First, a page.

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  12. #12
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    The recursive definition of the product is:

    prod() = 1
    prod(x,y,z, ...) = x * prod(y,z, ...)

    Thus, prod(5,3) = 5*prod(3) = 5*3*prod() = 5*3*1 = 15.

    1 has been chosen because it is the neutral element of multiplication. Hence, a^0, 0^0, 0! are all equal to 1.

    Check your favorite math book for "empty product", "empty sum", "empty function"...

    EDIT: and it makes sense, too: how many functions are there from X->Y? Exactly |Y|^|X| functions. What if X=Y=<empty set>? Then |Y|^|X| = 0^0 = 1, and there's exactly one function from the empty set to the empty set: the empty function.

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    Last edited by Snafuist; 05-11-2009 at 03:41 AM.
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    Confused Magos's Avatar
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    x^0 (where x -> 0) = 1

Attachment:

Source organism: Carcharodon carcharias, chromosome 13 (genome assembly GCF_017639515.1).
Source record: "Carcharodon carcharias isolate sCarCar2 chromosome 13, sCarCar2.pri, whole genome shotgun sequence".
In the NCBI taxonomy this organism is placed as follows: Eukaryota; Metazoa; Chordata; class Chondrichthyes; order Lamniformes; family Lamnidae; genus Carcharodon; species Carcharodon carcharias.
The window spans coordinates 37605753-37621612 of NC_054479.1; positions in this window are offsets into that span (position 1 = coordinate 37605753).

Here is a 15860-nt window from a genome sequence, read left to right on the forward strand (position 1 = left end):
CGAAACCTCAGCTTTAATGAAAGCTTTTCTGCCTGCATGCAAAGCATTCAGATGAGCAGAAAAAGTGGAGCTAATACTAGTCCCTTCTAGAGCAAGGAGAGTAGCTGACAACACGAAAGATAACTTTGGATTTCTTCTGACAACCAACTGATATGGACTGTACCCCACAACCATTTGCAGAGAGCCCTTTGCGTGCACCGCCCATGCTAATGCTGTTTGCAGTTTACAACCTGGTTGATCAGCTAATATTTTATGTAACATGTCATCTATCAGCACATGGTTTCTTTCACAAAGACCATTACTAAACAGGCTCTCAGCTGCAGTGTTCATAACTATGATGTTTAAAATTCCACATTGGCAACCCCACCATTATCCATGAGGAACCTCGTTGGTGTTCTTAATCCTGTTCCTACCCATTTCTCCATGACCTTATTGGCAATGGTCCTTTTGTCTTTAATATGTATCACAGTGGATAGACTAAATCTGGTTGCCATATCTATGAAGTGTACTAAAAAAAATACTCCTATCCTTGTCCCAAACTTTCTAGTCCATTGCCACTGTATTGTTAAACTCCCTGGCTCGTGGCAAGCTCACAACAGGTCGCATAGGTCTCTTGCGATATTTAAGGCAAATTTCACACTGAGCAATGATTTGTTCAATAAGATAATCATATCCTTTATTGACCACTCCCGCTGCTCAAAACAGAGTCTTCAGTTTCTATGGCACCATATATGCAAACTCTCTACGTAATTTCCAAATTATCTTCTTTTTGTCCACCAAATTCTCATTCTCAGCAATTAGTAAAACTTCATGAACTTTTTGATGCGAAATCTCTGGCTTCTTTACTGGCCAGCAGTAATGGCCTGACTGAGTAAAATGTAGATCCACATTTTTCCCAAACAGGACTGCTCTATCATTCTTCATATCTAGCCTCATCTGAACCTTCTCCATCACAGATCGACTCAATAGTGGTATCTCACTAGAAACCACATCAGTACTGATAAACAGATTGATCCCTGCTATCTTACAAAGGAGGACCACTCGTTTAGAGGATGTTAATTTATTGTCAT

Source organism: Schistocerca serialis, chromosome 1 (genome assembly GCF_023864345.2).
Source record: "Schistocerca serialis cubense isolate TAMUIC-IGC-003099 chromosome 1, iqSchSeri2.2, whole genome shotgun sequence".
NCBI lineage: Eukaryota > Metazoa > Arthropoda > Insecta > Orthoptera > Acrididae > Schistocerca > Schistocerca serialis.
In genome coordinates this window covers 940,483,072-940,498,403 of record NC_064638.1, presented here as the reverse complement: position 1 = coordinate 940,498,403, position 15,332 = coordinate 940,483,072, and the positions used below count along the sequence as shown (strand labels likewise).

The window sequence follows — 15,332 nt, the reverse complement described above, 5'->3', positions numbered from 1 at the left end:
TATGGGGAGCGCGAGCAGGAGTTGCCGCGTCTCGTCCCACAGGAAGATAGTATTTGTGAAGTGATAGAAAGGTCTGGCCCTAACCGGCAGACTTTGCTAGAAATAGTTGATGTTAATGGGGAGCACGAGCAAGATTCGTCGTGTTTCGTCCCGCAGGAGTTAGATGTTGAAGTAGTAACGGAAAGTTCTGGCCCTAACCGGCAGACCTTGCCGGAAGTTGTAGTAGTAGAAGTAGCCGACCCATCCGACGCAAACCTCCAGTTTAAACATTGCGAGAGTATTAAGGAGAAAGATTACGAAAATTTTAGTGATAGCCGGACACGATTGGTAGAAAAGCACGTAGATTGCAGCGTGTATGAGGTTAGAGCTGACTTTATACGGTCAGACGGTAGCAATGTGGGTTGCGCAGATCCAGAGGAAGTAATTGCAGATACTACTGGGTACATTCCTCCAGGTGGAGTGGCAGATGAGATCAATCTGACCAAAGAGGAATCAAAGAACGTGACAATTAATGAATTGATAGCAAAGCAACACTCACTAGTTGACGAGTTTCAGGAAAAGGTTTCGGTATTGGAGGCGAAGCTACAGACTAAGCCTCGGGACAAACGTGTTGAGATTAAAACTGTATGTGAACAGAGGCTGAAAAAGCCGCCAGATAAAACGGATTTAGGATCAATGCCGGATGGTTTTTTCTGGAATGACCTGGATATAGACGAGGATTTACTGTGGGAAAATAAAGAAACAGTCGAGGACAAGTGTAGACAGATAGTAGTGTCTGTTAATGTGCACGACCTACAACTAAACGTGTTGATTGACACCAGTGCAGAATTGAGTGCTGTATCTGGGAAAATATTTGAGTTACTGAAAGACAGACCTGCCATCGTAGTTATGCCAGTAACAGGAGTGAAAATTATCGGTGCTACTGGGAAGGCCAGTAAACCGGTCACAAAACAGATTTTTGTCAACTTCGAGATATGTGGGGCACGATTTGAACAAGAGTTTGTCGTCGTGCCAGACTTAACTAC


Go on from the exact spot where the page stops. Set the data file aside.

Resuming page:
0^x (where x -> 0) = 0

    So 0^0 will get different values depending on how you approach it. The actual value is thus undefined.
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  14. #14
    C++ Witch laserlight's Avatar
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    Quote Originally Posted by Magos
    So 0^0 will get different values depending on how you approach it. The actual value is thus undefined.
    You can always define it out of convenience (and possibly elegance), which is what the cited Wikipedia article notes, as do bithub and Snafuist. If that Wikipedia article is to be believed, mathematicians do concur with my analysis as well, to some extent.
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  15. #15
    Unregistered User Yarin's Avatar
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    I've looked around more (already seen Wiki's say on it), it seems that most agree that the value is (in reality) undefined.
    Glad that's cleared up. My mind often has a mind of it's own and goes off pondering things that I really don't care about.

    >> Thanks, laserlight. I'd love an omelette.
    Forgive me for not understanding this, but... what?